By Jesse Marx
By Chris Parker
By Jake Rossen
By Jesse Marx
By Michelle LeBow
By Alleen Brown
By Maggie LaMaack
By CP Staff
The other thing that Rumsfeld did that was new, and that Miller was enthusiastic about, was that previously, the guard force [in military prisons] had been passive with regard to the interrogation process. That is, the guards were maintaining the security of the prison, and they would escort prisoners to interrogation and back. That was the extent of it. What Miller and Rumsfeld did was, they said the prison cellblock environment will be part of the process of breaking the prisoners down. And so this interrogation plan--which included stress deprivation, humiliation, bags over the head, being nude, sleep deprivation, all that jazz--was implemented in the cellblock areas. So there was no area of the prison, really, that was outside the interrogation process. The other thing that did was, it wound up totally disintegrating the command of the prisons, because now you had so many people with roles in interrogation. Intelligence people had a role, guards had a role, the independent contractor intelligence agencies like CACI had some role. The facility command structure itself didn't include any overarching command for these interrogation centers. That meant nobody was in charge. This goes for all the prisons where they were doing interrogations, which was most of them. The major ones were Guantánamo, Abu Ghraib, and Bagram in Afghanistan.
CP: What's the official number of prisoners who have died in custody now? In your book manuscript, you allude to 20 such cases.
Miles: I allude to 20, but you'll also notice that I list a whole lot of exclusions.
[Editor's note: In Oaths Betrayed, Miles elaborates that this figure "does not include criminal homicides on the battlefield or during the time between capture and imprisonment. It does not include murders of prisoners by Afghan or Iraqi forces who were working with U.S. forces. It does not include homicides of ghost prisoners in U.S. custody. It does not include homicides among the deaths that were incompletely or inaccurately investigated. It does not include homicides among persons who disappeared after U.S. authorities sent them to be interrogated in countries that practice torture. It does not include prisoners who died of medical neglect, those who were needlessly and illegally exposed to mortar attacks on prisons, or at least 20 justifiable homicides of 'rioting' prisoners."]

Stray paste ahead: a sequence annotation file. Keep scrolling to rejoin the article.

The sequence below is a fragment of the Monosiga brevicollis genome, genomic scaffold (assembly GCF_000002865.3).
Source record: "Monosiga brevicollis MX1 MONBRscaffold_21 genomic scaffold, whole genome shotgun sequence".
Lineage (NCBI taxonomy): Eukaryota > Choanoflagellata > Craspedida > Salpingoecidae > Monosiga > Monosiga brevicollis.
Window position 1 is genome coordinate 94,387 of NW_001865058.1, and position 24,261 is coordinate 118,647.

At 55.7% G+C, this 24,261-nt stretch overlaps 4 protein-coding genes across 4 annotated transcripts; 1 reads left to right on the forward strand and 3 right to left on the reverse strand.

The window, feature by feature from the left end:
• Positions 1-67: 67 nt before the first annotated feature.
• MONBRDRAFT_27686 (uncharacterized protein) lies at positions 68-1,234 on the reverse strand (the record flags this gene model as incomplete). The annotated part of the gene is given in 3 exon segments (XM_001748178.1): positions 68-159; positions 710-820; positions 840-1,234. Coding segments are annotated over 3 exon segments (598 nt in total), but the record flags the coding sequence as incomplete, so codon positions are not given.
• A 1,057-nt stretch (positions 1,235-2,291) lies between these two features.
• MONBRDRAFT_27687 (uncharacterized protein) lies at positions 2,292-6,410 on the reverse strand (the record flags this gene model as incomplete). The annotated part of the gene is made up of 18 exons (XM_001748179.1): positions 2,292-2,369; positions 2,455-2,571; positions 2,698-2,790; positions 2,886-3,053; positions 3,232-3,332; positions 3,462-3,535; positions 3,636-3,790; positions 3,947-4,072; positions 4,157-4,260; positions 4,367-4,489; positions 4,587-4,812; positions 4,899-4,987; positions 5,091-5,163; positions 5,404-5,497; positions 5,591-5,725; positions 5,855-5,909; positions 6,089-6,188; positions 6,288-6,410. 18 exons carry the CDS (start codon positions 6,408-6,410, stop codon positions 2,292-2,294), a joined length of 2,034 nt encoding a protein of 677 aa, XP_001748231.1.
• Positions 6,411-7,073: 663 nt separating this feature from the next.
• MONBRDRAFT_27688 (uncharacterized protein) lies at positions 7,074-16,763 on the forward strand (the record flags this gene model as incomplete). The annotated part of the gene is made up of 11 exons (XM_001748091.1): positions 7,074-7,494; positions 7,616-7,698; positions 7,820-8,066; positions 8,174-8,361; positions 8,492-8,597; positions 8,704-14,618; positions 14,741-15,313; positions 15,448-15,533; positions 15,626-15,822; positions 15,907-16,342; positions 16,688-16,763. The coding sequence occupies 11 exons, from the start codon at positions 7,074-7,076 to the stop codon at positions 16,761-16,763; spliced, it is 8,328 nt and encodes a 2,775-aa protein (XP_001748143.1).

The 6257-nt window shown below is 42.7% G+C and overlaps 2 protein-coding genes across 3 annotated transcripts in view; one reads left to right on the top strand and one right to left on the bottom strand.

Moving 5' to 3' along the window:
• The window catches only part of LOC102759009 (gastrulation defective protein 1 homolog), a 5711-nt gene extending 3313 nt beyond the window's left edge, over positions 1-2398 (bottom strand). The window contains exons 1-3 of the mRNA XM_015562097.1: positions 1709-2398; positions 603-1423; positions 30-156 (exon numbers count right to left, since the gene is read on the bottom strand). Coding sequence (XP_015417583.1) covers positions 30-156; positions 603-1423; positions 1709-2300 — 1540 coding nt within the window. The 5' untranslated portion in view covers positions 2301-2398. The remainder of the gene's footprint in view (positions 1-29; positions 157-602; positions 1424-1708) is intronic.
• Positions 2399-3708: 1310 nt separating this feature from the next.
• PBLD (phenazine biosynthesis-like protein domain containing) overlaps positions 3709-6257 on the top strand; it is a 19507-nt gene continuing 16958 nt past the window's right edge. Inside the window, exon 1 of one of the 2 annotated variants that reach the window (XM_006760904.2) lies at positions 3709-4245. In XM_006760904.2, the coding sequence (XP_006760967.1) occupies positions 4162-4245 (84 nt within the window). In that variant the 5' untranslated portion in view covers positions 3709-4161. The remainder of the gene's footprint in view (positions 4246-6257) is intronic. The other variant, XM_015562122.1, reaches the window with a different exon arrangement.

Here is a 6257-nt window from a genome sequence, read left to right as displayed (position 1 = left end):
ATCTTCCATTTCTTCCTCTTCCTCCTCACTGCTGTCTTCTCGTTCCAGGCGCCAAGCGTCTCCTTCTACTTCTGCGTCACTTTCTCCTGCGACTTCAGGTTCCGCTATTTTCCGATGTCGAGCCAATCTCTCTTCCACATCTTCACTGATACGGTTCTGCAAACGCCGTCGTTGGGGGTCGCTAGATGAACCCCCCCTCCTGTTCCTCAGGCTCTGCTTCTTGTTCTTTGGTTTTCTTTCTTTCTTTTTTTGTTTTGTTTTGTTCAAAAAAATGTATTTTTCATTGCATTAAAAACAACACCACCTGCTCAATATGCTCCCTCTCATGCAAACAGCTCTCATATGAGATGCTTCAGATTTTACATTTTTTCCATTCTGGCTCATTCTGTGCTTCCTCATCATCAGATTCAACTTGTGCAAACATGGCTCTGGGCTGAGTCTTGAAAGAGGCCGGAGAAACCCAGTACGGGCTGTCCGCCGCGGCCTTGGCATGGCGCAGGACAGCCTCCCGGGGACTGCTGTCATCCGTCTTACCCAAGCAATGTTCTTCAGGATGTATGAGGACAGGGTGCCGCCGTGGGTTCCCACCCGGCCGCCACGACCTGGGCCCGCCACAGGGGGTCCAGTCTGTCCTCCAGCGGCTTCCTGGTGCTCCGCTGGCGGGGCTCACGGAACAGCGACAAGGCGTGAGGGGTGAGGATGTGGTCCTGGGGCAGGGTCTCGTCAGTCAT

One of the things is, the military won't provide a listing. They throw out various numbers from time to time, but they always throw out partial lists of names. So it's impossible to get a firm bead [on the numbers]. One of the things they're obliged to do under the Geneva Conventions--which, by our own admission, do apply to Iraq--is to supply a list of every prisoner who died. They won't do that. So I don't know. Certainly one could say that my number is the absolute, impossibly low end. How high it goes, I don't know. Much higher.
CP: The official excuse for Abu Ghraib was that some grunt soldiers got overzealous, but you're describing a system in which virtually everyone who deals with these prisoners is a party to either devising or executing an "interrogation" plan.
Miles: Well, there are different kinds of prisons. For example, Abu Ghraib had its intelligence area. It also had an area for common criminals--car thieves and that kind of thing. But it's clear that there was an essentially unified system of interrogational abuse, and deprivation of fundamental prisoners' rights, which varied in quality from site to site. For example, the hospital at Guantánamo is actually a pretty good hospital if you have a ruptured appendix. But the approach is fundamentally the same across the prisons at Guantánamo and inside Iraq and Afghanistan, in terms of interrogational abuses. So, for at least the various units at Guantánamo, with the possible exception of the CIA facility there, and for at least 30 prisons in Iraq and at least nine in Afghanistan, the policies are the same.
It's not a gulag. Amnesty [International] is wrong on that. But it is an archipelago. The gulag was the Stalin labor camp system, and the scale of it was absolutely gargantuan. This is an archipelago of prisons in the sense that all these prisons were operating under the same set of policies. This is not a few bad apples. The policy poster for Abu Ghraib came from Bagram. The Biscuit concept at Abu Ghraib came from Guantánamo.
But it wasn't a gulag, because dissent [by facility staff] was possible. Dissent was not possible in the [Soviet] gulags. If you worked in the gulag and dissented, you were put into the gulag yourself. Whereas here, there was a smothering of dissent, or occasionally dissent would lead to very local disciplinary actions. But none of the people who dissented were ever at risk of dropping into the system itself. That's an important difference, because it raises the question of how we got so far off the beam. It was not because we terrorized our own staff. They just went along.
The other thing the public has missed in this story is that there's a huge body of literature showing not only that torture doesn't work, but that it's counterproductive. Torture radicalizes people. In fact, the Israeli torture of Palestinians was actually seen by some as redemptive, in terms of validating the evil of the Israeli side and the rightness of the Palestinian cause. It validated their own importance as torture survivors, and it validated their membership in the group. The CIA did about 200 studies of torture from 1953 to 1974, under two successive projects, one called MK Ultra and one called MK Search. That collective body of work found that torture didn't work. The Brits found the same thing when they were using interrogational torture on the IRA.